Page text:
Lucassen W, Geersing GJ, Erkens PM, Reitsma JB, Moons KG, Buller H, et al. Clinical decision rules for excluding pulmonary embolism: a meta-analysis. Ann Intern Med. 2011;155(7):448-60.

Patient Risk Tolerance

Davis MA, Keerbs A, Hoffman JR, Baraff LJ. Admission decisions in emergency department chest pain patients at low risk for myocardial infarction: patient versus physician preferences. Ann Emerg Med. 1996;28(6):606-11.

Flynn D, Knoedler MA, Hess EP, Murad MH, Erwin PJ, Montori VM, et al. Engaging patients in health care decisions in the emergency department through shared decision-making: a systematic review. Acad Emerg Med. 2012;19(8):959-67.

Geyer BC, Xu M, Kabrhel C. Patient preferences for testing for pulmonary embolism in the ED using a shared decision-making model. Am J Emerg Med. 2013.
10. Hess EP, Knoedler MA, Shah ND, Kline JA, Breslin M, Branda ME, et al. The chest pain choice decision aid: a randomized trial. Circ Cardiovasc Qual Outcomes. 2012;5(3):251-9.

Hess EP, Knoedler MA, Shah ND, Kline JA, Breslin M, Branda ME, et al. The chest pain choice decision aid: a randomized trial. Circ Cardiovasc Qual Outcomes. 2012;5(3):251-9.

Kramer MS, Etezadi-Amoli J, Ciampi A, Tange SM, Drummond KN, Mills EL, et al. Parents’ versus physicians’ values for clinical outcomes in young febrile children. Pediatrics. 1994;93(5):697-702.



6 thoughts on “PE: A New Approach to Low Risk Patients

  1. Excellent talk Anand, our current practice has seemed pretty crazy to me for some time, we have as a group become obscessed with making a daignosis without thinking about the harm that that this may entail in many conditions

  2. Informative talk that will impact my assessment of patients. Thank you, however what about ‘softer’ adverse effects of Untreated PE such as long term decreased lung function rather than just mortality?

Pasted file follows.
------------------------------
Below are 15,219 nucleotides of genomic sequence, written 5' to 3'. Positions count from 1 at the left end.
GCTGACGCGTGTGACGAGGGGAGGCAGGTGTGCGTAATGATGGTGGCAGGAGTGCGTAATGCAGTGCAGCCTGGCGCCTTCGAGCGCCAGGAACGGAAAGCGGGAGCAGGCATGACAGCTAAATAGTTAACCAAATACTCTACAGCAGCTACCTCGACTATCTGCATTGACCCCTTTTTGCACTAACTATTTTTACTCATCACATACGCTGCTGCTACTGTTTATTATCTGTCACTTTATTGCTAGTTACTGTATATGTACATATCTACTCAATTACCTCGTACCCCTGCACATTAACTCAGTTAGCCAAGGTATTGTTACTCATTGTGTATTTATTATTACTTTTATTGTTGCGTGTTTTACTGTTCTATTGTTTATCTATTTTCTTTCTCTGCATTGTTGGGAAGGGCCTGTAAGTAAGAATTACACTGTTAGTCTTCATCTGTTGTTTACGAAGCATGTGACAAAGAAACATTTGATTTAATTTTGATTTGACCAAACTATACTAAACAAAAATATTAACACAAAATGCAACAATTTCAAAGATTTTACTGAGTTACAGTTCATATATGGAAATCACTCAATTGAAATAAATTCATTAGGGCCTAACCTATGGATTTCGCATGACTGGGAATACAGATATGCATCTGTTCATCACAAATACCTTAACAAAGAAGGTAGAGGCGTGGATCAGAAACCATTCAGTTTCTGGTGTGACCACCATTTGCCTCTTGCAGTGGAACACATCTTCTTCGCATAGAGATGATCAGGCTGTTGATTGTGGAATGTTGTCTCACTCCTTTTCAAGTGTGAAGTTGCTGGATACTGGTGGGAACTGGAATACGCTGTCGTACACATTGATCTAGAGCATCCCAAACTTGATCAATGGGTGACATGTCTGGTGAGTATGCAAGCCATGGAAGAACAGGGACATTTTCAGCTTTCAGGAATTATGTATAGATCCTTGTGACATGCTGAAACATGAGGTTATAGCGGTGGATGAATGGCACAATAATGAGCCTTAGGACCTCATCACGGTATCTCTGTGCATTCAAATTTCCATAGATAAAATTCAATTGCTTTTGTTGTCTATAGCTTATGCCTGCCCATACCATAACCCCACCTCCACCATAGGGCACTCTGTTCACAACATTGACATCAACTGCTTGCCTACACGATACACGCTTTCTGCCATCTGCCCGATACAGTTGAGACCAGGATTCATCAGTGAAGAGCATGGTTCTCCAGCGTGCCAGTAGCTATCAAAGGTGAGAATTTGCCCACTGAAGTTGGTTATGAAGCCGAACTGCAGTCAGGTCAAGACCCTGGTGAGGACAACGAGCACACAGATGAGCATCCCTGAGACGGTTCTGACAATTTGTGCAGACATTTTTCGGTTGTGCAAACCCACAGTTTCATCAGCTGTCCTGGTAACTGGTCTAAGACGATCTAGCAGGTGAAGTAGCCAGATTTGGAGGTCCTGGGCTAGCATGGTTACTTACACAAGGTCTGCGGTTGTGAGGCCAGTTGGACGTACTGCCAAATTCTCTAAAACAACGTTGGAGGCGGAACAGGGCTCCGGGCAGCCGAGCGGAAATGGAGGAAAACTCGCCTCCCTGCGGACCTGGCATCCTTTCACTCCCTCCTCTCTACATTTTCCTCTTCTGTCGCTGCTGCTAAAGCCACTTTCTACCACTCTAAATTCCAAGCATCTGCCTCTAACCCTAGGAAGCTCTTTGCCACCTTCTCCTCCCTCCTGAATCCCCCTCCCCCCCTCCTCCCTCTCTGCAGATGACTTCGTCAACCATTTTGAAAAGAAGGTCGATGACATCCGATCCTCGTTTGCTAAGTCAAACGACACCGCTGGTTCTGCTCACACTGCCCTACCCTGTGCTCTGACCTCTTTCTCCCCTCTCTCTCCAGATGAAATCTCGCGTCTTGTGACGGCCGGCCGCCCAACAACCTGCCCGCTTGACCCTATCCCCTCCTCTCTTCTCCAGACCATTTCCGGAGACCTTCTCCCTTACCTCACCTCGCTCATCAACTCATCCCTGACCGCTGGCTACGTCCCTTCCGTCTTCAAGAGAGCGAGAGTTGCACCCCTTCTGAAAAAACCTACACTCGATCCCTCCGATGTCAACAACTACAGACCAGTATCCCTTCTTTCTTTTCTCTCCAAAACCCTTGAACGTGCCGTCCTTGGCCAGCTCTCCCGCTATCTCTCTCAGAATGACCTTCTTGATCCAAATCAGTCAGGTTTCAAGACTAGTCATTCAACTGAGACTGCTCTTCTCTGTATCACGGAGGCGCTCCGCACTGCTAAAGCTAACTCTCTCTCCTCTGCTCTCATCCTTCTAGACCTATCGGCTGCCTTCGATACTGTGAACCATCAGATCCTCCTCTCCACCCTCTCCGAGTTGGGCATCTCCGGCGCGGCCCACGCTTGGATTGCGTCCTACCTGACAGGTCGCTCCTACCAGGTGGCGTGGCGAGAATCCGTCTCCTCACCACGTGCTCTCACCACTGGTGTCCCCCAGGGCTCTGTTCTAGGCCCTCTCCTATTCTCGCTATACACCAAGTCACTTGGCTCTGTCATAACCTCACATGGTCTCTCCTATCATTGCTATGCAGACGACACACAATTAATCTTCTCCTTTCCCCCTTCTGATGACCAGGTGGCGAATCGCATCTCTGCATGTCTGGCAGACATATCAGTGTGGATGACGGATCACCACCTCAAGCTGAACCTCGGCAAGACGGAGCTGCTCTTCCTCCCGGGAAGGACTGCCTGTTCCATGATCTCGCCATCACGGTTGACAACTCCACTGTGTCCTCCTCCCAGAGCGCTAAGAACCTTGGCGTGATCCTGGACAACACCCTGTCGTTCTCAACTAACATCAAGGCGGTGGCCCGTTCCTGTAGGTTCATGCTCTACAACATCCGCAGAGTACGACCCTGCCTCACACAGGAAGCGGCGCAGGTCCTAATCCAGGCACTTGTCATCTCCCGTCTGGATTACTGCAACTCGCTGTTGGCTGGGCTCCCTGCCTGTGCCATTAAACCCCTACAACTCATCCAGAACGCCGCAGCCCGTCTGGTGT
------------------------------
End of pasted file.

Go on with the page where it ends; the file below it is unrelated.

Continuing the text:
3. thanks for the comments guys
    Yes Aaron, I agree the non-fatal risks of PE are indeed worth considering. The problem is that they then get treated equally in the TT calculation with other non-fatal risks that are more disabling, such as a non fatal ICH from anticoagulation. This means we are no longer comparing apples with apples mathematically. I’ve therefore restricted the calculation to mortality risk/benefits only. However if we still did choose to add the non-fatal risks/benefits into the calculation I find the TT actually increases even higher.

    Mark – I couldn’t agree more.


  4. Thanks for response and research anand, that’s interesting. Reminds me of a patient last year who sustained a trimalleolar fracture and flank haematoma in an mva. A ct abdomen had been ordered by trauma team and found an incidental small PE in basal lung fields (she was asymptomatic of it). Advice from haematology was that the only defensible action was to put on warfarin for 3 months despite our concerns. It would be great if this thinking and advice from the specialists could change if the risks really do outweigh the benefits…

  5. Great case highlighting how our blind faith in the completely unproven benefit of anticoagulation in PE, guides us to make such decisions despite significant competing risks of haemorrhage in this patient … and that’s leaving aside the entire lack of evidence for the benefit of treating incidental PE at all.
    Interesting to recall one of the autopsy studies I mentioned in the talk where 1 in 5 patients who died immediately from major trauma had incidental PE’s on autopsies suggesting they are frequent incidental benign findings.
    I wonder whether a more “defensible” action in such a case might be to discuss the pro’s and con’s with the patient and make a shared decision.